Paddlers make the best of a two-day trip on lakes overrun by motorboats and jet-skis.
By Lisa Densmore Ballard
In 1977, the rock singer Meat Loaf released a love song in which he crooned, “I want you. I need you, but there ain’t no way I’m ever gonna love you. So don’t be sad. ’Cause two out of three ain’t bad.” I feel that way about paddling from First Lake in Old Forge to Fourth Lake in Inlet, the first four lakes in the Fulton Lake Chain.
This ten-miler almost met our three criteria for a paddle trip: (i) good swimming and fishing opportunities; (ii) island camping because it feels more adventurous, and (iii) getting away from civilization.
Number 3 was the question mark as these four lakes are in one of the more heavily populated and visited parts of the Adirondack Park. But how busy could they really be? After all, it’s the Adirondacks! I can rationalize anything if I want to do it badly enough.
My desire to paddle these four connected bodies of water germinated at birth. In the early 1960s, during my first two years of life, my parents owned a lakeside hotel in Old Forge that we visited most weekends from my hometown, Saranac Lake.
It sprouted when I was a teenager. At the end of each summer, I was an eager spectator and one-time course worker during the Adirondack Canoe Classic. The first ten miles of this ninety-miler went from First Lake to Fourth Lake.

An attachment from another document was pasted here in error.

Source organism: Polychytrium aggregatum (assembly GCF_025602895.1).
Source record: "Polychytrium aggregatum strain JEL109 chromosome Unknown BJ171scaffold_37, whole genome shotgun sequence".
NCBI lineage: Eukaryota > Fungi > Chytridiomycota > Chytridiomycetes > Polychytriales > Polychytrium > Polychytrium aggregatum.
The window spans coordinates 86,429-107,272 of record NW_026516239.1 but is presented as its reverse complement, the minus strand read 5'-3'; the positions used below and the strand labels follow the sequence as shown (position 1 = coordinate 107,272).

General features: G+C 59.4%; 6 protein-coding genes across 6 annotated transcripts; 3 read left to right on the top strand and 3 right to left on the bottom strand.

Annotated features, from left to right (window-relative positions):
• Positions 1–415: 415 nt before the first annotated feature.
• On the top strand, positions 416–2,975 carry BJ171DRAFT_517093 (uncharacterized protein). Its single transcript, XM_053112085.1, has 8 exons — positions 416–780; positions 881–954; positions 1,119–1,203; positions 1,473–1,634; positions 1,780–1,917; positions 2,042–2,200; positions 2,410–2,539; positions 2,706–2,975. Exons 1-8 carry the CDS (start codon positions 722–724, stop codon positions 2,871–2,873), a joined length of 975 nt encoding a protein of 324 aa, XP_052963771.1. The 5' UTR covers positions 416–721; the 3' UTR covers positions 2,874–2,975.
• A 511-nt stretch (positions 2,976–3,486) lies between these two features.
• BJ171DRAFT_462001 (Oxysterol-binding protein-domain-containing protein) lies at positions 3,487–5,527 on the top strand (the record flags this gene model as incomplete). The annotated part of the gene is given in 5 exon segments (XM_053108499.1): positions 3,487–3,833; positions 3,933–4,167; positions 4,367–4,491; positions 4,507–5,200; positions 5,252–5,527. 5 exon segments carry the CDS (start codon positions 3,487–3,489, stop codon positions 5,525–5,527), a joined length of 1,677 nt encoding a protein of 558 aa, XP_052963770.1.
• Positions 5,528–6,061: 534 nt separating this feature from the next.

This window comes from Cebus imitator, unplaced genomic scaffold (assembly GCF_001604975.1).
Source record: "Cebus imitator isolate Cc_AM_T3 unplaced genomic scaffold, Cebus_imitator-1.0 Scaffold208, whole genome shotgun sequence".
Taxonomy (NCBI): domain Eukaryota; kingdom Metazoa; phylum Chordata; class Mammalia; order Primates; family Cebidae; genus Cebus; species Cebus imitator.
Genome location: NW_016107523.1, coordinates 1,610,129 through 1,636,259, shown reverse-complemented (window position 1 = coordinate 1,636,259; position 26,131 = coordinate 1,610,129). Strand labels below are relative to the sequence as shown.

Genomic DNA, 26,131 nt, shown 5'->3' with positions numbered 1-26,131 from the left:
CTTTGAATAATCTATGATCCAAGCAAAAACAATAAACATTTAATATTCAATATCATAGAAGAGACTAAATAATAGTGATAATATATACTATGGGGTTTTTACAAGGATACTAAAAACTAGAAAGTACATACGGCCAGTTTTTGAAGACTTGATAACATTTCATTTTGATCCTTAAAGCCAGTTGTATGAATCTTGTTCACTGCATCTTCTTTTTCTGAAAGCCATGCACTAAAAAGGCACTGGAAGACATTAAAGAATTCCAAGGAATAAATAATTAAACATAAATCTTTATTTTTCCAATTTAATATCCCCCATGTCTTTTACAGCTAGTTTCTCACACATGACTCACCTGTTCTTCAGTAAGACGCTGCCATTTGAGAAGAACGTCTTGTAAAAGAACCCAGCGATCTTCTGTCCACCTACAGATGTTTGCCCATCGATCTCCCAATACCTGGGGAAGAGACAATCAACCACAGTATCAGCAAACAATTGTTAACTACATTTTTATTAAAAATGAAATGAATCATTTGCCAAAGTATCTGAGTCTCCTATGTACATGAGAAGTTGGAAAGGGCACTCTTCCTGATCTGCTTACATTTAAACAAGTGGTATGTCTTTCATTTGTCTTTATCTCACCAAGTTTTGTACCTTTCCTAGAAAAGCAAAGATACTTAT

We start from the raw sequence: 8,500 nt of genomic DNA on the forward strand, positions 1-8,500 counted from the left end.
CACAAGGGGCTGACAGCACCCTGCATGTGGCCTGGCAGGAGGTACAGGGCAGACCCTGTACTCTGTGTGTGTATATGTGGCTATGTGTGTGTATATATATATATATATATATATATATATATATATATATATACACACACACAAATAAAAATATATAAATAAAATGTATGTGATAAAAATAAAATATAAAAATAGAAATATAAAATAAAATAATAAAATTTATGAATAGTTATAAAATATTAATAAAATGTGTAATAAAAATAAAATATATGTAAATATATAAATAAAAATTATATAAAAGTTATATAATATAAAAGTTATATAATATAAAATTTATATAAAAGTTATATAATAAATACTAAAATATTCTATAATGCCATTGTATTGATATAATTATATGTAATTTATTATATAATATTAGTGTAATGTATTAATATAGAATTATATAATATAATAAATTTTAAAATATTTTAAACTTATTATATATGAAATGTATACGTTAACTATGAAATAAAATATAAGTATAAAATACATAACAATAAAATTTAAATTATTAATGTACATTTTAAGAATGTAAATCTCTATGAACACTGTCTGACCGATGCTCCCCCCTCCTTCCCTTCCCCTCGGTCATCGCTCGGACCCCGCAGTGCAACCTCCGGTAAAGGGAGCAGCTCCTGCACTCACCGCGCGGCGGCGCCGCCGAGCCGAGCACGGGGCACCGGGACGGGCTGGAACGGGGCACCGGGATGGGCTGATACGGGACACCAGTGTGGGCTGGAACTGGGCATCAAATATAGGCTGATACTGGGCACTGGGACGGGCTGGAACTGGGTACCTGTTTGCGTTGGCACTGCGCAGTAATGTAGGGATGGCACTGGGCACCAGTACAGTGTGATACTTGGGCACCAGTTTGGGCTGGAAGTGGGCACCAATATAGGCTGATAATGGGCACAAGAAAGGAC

The route blossomed into a must-do paddle-trip two decades ago with the founding of the 740-mile Northern Forest Canoe Trail (NFCT), which also starts on the Fulton Lake Chain. I had paddled other sections of the NFCT and was eager to experience this one due to my history with it.
The Fulton Chain is named for Robert Fulton, who invented the first commercially viable steamboat, the Clermont. From 1807 to 1814, the 150-foot Clermont carried passengers up the Hudson River from New York City to Albany. With the success of the Hudson River trip, Fulton envisioned an Adirondack steamboat route through a series of interconnected lakes, beginning in Old Forge, but it was never created. As a result, canoeists who wish to paddle the entire Fulton Chain must portage twice, from Fifth Lake to Sixth and from Seventh Lake to Eighth Lake.
First Lake to Fourth Lake is paddle-able in a day, but the route promised island camping, and we wanted to get away, relax, and enjoy some outdoor family time, rather than grind out a long day on open, potentially rough water. In fact island camping was the only camping option on state land, either in lean-tos on Alger Island or at primitive campsites on DeCamps Island. We aimed for DeCamps Island as the campground on Alger Island required reservations, and none was available. The tent sites on DeCamps Island were available first-come, first-served. If they were full, we would paddle the whole route and go home.
My husband Jack, his daughter Zoe, and I launched our two boats, a canoe loaded with our gear and a Hobie sit-on-
top kayak powered by pedals, by the dam in Old Forge. With Jack and Zoe in the canoe, me on the Hobie, we crossed the thirty-acre Old Forge Pond and then headed up the broad, half-mile-long channel toward First Lake. Several pontoon boats motored by as we passed dock after dock, but the water was calm and the weather fair. All seemed peaceful until we reached the end of the channel.